“You are a physician, and you have to make your patients comfortable. To my surprise, in Israel and in the United States the truth was accepted by the patients not as horribly as we were afraid. My mother-in-law had cancer of the esophagus. It was extremely difficult to convince her physicians not to tell my mother-in-law what she had. We were explaining the differences in cultures and so on; we succeeded but it was difficult. Now, looking back, I am not sure that it was right, that our, mine and my wife’s decision, was correct. In the end of her life, my mother-in-law understood what was going on; she was taking it in a very stoic way.

“Another illustration of changing views and even my emotional attitudes were remarkable: when I was leaving the Soviet Union in 1973, the dialysis for advanced renal disease didn’t exist there. We physicians knew that it existed in the free world, that patients could live on dialysis for years. However, we couldn’t imagine how it could be done. We couldn’t imagine because we didn’t have good imagination. We lived with the following rules: your heart stops working, you die. Your cancer is developing, you die. Same thing with kidneys: if your kidneys stop functioning, you die. We certainly had sympathy for a patient, but it was not professional suffering, it was not a feeling of guilt.  

“Then suddenly, in a few months, I was working in an Israeli hospital and I went for consultation to a room where chronic dialysis was done. The room was big, with many beds. People were lying there attached to a dialysis machine. They were watching TV, reading a book or a newspaper, talking to neighbors and looking happy. Then, when dialysis finished, they, smiling, would get off the bed and drive home. I was speechless, I couldn’t understand how it was done.  And then … why did not I suffer emotionally when my patients were dying while I knew then that in other countries they could live; why didn’t it bother me?”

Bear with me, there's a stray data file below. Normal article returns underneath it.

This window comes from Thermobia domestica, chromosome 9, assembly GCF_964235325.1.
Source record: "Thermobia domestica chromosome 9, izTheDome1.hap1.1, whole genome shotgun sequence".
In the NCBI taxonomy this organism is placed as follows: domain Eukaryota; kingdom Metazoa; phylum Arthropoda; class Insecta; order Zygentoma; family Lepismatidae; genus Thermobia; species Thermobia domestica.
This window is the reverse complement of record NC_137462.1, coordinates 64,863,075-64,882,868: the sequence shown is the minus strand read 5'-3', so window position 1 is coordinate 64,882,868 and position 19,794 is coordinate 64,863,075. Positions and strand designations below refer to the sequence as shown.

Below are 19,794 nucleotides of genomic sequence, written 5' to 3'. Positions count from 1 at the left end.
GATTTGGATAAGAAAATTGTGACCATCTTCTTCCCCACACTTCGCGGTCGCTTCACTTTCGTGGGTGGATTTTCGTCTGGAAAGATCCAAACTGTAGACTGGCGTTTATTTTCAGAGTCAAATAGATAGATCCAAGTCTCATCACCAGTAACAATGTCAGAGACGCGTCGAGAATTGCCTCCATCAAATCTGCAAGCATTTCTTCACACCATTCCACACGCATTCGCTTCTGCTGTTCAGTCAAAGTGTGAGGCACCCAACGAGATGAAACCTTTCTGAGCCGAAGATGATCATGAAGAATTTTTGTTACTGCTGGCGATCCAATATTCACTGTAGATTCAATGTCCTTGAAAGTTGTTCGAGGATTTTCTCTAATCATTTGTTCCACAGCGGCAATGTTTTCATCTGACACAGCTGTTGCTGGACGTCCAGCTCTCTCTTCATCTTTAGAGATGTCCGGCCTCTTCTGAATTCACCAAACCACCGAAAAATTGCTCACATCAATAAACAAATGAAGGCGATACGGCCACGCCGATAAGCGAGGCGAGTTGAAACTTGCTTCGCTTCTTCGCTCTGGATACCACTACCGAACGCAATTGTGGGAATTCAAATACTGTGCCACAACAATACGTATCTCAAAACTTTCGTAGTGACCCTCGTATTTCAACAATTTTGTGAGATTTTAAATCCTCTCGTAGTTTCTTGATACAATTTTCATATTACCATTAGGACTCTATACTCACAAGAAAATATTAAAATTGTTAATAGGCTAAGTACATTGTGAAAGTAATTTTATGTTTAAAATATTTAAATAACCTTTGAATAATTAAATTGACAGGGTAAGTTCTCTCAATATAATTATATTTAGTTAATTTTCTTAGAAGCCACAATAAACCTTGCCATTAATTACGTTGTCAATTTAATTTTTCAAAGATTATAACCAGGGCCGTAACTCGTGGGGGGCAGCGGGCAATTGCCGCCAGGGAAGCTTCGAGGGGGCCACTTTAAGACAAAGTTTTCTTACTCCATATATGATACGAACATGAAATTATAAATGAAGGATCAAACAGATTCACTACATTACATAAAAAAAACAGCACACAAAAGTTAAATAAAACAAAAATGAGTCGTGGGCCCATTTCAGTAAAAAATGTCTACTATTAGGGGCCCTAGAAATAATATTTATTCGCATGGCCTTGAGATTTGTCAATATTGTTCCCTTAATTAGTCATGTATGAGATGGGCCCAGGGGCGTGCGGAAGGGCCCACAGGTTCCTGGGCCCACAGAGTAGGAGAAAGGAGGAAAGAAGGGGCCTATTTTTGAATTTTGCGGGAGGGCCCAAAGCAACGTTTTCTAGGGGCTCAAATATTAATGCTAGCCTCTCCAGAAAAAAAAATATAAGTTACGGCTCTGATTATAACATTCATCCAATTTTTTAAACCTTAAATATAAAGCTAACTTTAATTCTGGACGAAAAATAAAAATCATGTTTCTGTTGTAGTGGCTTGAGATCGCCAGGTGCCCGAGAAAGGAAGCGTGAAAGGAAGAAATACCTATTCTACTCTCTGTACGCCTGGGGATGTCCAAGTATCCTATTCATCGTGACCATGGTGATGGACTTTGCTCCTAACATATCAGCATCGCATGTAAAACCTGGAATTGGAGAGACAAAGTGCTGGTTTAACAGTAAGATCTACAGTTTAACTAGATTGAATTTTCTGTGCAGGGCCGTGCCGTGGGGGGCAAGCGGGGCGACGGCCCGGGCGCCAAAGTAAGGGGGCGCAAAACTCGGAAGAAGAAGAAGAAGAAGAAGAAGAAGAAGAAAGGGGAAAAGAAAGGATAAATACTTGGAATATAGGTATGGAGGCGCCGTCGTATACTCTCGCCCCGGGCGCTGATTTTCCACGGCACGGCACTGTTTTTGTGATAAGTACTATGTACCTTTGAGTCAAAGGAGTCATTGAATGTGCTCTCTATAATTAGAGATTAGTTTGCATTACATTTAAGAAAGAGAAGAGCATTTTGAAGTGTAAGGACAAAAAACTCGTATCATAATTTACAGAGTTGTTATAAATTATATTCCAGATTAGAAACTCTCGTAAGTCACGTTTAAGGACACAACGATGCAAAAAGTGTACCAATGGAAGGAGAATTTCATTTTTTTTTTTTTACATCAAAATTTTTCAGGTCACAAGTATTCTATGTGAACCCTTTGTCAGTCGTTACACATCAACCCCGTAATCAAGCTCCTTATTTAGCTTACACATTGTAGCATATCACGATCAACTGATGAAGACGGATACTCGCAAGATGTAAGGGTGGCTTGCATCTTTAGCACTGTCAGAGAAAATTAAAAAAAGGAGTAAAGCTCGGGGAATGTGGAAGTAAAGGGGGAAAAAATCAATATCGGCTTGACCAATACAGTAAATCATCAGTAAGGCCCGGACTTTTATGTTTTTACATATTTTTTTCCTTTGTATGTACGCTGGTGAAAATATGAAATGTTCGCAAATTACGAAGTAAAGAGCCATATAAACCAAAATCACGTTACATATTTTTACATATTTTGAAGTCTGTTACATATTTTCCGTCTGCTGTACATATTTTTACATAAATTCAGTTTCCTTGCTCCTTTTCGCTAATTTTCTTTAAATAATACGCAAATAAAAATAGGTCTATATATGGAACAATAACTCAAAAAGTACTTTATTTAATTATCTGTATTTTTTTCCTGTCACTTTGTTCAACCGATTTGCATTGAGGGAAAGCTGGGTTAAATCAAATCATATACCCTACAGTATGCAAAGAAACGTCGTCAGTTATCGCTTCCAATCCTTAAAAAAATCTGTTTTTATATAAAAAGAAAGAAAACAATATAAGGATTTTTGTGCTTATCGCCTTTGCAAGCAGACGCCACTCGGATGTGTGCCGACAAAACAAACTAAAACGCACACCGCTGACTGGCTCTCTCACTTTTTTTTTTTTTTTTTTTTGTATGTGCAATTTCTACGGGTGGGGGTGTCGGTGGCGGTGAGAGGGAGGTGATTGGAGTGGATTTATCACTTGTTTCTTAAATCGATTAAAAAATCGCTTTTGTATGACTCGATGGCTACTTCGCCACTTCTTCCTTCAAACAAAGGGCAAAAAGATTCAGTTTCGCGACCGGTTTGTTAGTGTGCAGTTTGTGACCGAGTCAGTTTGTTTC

That Dr. Gelman’s perspective would shift when confronted with such drastically different views of the same conditions makes sense. At the same time, this shift is also indicative of part of his goal in writing What I Was Thinking…

“I wanted to share my experience of drastically changing opinions. The changes were due to completely different peoples, with different histories, different political regimes and religions in these three countries. The combination of these, plus effects of the development of my maturity and experience, led me to change my views many times. Many changes occurred under pressure of new observations. This process was exciting and rewarding. What can be more rewarding than saying to myself: ‘Hey, I did not know this; now I do and will think to do this differently.’”

Fulfillment through growth: a familiar sentiment. Simultaneously, a logical origin for Dr. Gelman’s goal in writing this book. With how satisfied he felt through his own growth, it’s little surprise that he’d want to share these experiences with his audience.

Now equipped with a better sense of Dr. Gelman’s intent here, we also begin to see what ties him to FAER. Many recognize the value of FAER’s efforts to support future investigators. Dr. Gelman personifies this mission through his dedication to growth.

As for the origin of Dr. Gelman’s ties to FAER, his experience is a familiar one, at least in part.